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Phases of the Moon



What you see when you look at the moon depends on its location in relationship to the sun and Earth. The moon never goes away or changes shape-we just see a different fraction of sunlight being reflected from the moon to Earth. So how do you explain why this happens? Start with the facts: The moon is our planet's only natural satellite. Its diameter is about a quarter that of Earth's. The moon takes about 27.3 days (about a month) to revolve around Earth, traveling at an average distance of about 384,000 kilometers. We divide the moon's orbital cycle into several segments, or phases. When the sun and the moon are on the same side of Earth, the sun illuminates the side of the moon that faces away from Earth. We don't see any reflected sunlight on its front face, so it looks like there is no moon. We call this the new moon phase. When the crescent moon begins to appear, if you look carefully you may see some faint illumination of the moon from earthshine. About two weeks later, when the moon and sun are on opposite sides of Earth and all are in a line, the sun shines past Earth directly onto the full face of the moon and we see a "full moon." What happens in between? As the new moon phase ends, the moon waxes, or appears to grow larger, and we see more of the moon's face. The lighted area increases over time from right to left from our perspective on Earth. When the sun­earth­moon angle is very small, we see only a thin bright curve, called the waxing crescent. Over the next seven days the angle between the sun, Earth, and the moon grows to 90 degrees. We see the sunlight spread to cover the right half of the moon. This is called the first quarter. The visible part of the moon continues to wax through the gibbous phase over the next seven days until we see the full moon. As the cycle continues, we say the moon is waning, or growing smaller. The amount of lighted area we see decreases, and the darkened area increases from right to left. You can tell if the moon is waxing or waning by whether the right side of the moon is dark or light. Another 14 days pass as the moon moves through the waning gibbous phase, then the third quarter, then the waning crescent phase, and seems to finally disappear in the new moon phase. Now we're back to where we started about a month ago!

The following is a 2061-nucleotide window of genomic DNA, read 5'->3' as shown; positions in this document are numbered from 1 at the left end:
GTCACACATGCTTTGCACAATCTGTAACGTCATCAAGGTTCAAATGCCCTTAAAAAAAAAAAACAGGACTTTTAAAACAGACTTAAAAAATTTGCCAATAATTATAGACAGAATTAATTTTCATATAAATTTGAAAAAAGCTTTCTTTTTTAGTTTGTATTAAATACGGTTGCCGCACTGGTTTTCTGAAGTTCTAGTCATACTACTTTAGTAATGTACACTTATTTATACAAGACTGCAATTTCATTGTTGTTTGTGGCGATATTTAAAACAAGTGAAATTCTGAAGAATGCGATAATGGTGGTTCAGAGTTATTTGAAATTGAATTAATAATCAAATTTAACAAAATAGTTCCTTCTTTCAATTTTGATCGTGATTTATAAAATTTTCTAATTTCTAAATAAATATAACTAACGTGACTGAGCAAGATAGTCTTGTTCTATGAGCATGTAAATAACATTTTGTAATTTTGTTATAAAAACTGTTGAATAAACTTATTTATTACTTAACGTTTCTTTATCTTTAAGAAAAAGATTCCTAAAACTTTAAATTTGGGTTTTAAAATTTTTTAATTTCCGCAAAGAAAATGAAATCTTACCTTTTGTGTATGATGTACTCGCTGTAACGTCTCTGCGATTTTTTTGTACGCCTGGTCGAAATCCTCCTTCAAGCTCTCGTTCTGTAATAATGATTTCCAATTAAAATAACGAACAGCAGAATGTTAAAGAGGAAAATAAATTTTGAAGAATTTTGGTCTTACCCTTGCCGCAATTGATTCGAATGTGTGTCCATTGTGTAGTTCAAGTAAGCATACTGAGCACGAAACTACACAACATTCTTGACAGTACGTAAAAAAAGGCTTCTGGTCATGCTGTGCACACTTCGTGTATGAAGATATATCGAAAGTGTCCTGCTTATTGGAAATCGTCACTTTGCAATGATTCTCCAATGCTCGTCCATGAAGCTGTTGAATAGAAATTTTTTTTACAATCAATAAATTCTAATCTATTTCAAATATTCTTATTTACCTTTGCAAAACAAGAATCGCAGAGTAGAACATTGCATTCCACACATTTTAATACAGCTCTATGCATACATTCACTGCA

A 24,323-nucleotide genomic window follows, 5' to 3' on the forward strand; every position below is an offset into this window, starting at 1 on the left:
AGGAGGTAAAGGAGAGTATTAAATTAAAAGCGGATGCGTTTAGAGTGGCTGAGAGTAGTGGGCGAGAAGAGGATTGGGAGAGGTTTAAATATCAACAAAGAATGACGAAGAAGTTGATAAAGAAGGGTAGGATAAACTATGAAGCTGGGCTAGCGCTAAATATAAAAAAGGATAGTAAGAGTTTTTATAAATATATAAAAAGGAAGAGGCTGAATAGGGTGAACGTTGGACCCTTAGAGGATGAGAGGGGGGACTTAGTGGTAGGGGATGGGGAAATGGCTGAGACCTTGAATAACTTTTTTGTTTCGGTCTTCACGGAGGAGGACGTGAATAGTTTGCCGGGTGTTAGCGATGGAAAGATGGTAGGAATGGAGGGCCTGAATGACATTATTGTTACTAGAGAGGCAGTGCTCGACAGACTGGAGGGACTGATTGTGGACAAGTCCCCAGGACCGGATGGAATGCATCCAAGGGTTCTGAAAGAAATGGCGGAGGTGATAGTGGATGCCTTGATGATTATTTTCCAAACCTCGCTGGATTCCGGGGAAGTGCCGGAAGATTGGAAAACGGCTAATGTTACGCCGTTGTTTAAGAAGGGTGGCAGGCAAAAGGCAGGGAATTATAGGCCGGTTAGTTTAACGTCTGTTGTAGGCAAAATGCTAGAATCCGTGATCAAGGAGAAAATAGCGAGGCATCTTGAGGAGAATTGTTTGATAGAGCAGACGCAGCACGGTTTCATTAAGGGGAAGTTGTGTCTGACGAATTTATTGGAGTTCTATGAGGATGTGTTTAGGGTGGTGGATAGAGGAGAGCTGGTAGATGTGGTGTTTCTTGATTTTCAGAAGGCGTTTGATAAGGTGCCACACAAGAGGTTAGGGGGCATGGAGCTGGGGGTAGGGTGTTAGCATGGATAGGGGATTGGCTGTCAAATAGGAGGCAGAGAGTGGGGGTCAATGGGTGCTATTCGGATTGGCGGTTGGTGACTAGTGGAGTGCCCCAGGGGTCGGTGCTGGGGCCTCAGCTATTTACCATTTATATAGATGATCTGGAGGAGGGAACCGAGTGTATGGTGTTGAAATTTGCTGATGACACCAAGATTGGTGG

Work in teams to create 2D and 3D models of each phase of the moon. After creating, testing, and refining your models, you'll be able to demonstrate to your classmates what you've learned. Materials
  • one 5­ to 10­cm Styrofoam ball (the moon)
  • a light source (the sun), such as an overhead projector or lamp with a 400­watt bulb
  • room that can be darkened
For each group of students, provide:
  • chart paper
  • markers
  • rulers
  • one 2­cm Styrofoam ball
  • one 4­cm Styrofoam ball
  • toothpicks
  • large flat sheet of foam core or Styrofoam packing material
  • flashlight
1. As an introduction to this activity, view the NEWTON'S APPLE video about the phases of the moon. Emphasize and review the direction of Earth's rotation and the moon's revolution. 2. Work in groups of three or four. Assign a phase of the moon to each group:
A. NewB. Waxing CrescentC. First QuarterD. Waxing Gibbous E. FullF. Waning GibbousG. Third QuarterH. Waning Crescent
3. Use markers to draw a diagram on a piece of paper that shows the position of the moon, sun, and Earth during your assigned phase of the moon. Be sure to label the diagram to indicate the names of each of the bodies as well as the name of the phase. 4. Create a 3D model of your diagram. Use toothpicks to attach the Styrofoam earth and moon balls to the flat sheet of foam core. 5. Use a flashlight to provide the sunlight. Darken the room when everyone is ready to test their model. Move the balls as necessary to get the correct phase. Mark and label the positions of the flashlight, moon, and Earth on the foam base when the correct phase is attained. 6. Now for the real test: Explain to the class why we see your phase of the moon. Use your diagram and 3D model. Darken the room and role­play the parts of sun (overhead projector/light bulb), Earth (volunteer from class), and moon (the large Styrofoam ball). Do not state which phase you are demonstrating. Ask a volunteer to guess, based on what he or she sees on the "moon." Questions 1. What do you think it would be like to have several moons revolving around Earth? Would it change your calendar? Poetry? Tides? 2. What views do you think astronauts have of Earth and moon as they orbit Earth? 3. Would the moon phases change if the moon revolved around Earth in the opposite direction? How?